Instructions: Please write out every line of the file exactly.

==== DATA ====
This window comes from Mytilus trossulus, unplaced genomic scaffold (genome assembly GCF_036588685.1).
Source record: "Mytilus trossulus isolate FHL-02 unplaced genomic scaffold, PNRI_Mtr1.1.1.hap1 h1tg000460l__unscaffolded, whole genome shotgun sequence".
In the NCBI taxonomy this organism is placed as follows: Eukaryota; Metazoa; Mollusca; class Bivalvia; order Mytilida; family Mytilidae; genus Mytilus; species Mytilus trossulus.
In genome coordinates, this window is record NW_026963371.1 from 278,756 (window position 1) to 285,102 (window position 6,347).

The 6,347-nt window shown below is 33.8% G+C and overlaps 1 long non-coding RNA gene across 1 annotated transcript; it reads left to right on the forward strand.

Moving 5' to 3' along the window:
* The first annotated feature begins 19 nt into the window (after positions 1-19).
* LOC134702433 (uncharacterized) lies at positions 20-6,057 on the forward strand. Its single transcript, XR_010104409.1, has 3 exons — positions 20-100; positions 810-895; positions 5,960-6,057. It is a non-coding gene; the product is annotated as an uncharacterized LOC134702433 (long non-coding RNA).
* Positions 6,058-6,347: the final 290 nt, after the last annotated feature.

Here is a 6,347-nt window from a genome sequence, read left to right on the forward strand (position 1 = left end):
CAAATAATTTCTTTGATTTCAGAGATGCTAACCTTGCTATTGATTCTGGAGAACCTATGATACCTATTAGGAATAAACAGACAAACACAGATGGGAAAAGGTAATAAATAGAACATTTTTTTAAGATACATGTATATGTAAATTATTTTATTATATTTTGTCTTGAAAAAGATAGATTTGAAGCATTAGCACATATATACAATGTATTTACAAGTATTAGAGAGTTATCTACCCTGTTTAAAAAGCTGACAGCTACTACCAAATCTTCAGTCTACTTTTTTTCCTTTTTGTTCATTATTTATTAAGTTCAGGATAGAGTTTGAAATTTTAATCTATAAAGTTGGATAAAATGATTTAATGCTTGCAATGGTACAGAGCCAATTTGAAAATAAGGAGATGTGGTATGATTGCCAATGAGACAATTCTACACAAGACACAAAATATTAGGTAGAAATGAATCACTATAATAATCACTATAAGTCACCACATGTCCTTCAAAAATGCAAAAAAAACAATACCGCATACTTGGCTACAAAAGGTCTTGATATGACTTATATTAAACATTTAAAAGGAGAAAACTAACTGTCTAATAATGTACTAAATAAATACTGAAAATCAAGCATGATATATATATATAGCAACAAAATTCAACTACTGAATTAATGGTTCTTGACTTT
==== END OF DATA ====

This window comes from Mytilus trossulus, unplaced genomic scaffold (genome assembly GCF_036588685.1).
Source record: "Mytilus trossulus isolate FHL-02 unplaced genomic scaffold, PNRI_Mtr1.1.1.hap1 h1tg000460l__unscaffolded, whole genome shotgun sequence".
In the NCBI taxonomy this organism is placed as follows: Eukaryota; Metazoa; Mollusca; class Bivalvia; order Mytilida; family Mytilidae; genus Mytilus; species Mytilus trossulus.
In genome coordinates, this window is record NW_026963371.1 from 278,756 (window position 1) to 285,102 (window position 6,347).

The 6,347-nt window shown below is 33.8% G+C and overlaps 1 long non-coding RNA gene across 1 annotated transcript; it reads left to right on the forward strand.

Moving 5' to 3' along the window:
* The first annotated feature begins 19 nt into the window (after positions 1-19).
* LOC134702433 (uncharacterized) lies at positions 20-6,057 on the forward strand. Its single transcript, XR_010104409.1, has 3 exons — positions 20-100; positions 810-895; positions 5,960-6,057. It is a non-coding gene; the product is annotated as an uncharacterized LOC134702433 (long non-coding RNA).
* Positions 6,058-6,347: the final 290 nt, after the last annotated feature.

Here is a 6,347-nt window from a genome sequence, read left to right on the forward strand (position 1 = left end):
CAAATAATTTCTTTGATTTCAGAGATGCTAACCTTGCTATTGATTCTGGAGAACCTATGATACCTATTAGGAATAAACAGACAAACACAGATGGGAAAAGGTAATAAATAGAACATTTTTTTAAGATACATGTATATGTAAATTATTTTATTATATTTTGTCTTGAAAAAGATAGATTTGAAGCATTAGCACATATATACAATGTATTTACAAGTATTAGAGAGTTATCTACCCTGTTTAAAAAGCTGACAGCTACTACCAAATCTTCAGTCTACTTTTTTTCCTTTTTGTTCATTATTTATTAAGTTCAGGATAGAGTTTGAAATTTTAATCTATAAAGTTGGATAAAATGATTTAATGCTTGCAATGGTACAGAGCCAATTTGAAAATAAGGAGATGTGGTATGATTGCCAATGAGACAATTCTACACAAGACACAAAATATTAGGTAGAAATGAATCACTATAATAATCACTATAAGTCACCACATGTCCTTCAAAAATGCAAAAAAAACAATACCGCATACTTGGCTACAAAAGGTCTTGATATGACTTATATTAAACATTTAAAAGGAGAAAACTAACTGTCTAATAATGTACTAAATAAATACTGAAAATCAAGCATGATATATATATATAGCAACAAAATTCAACTACTGAATTAATGGTTCTTGACTTT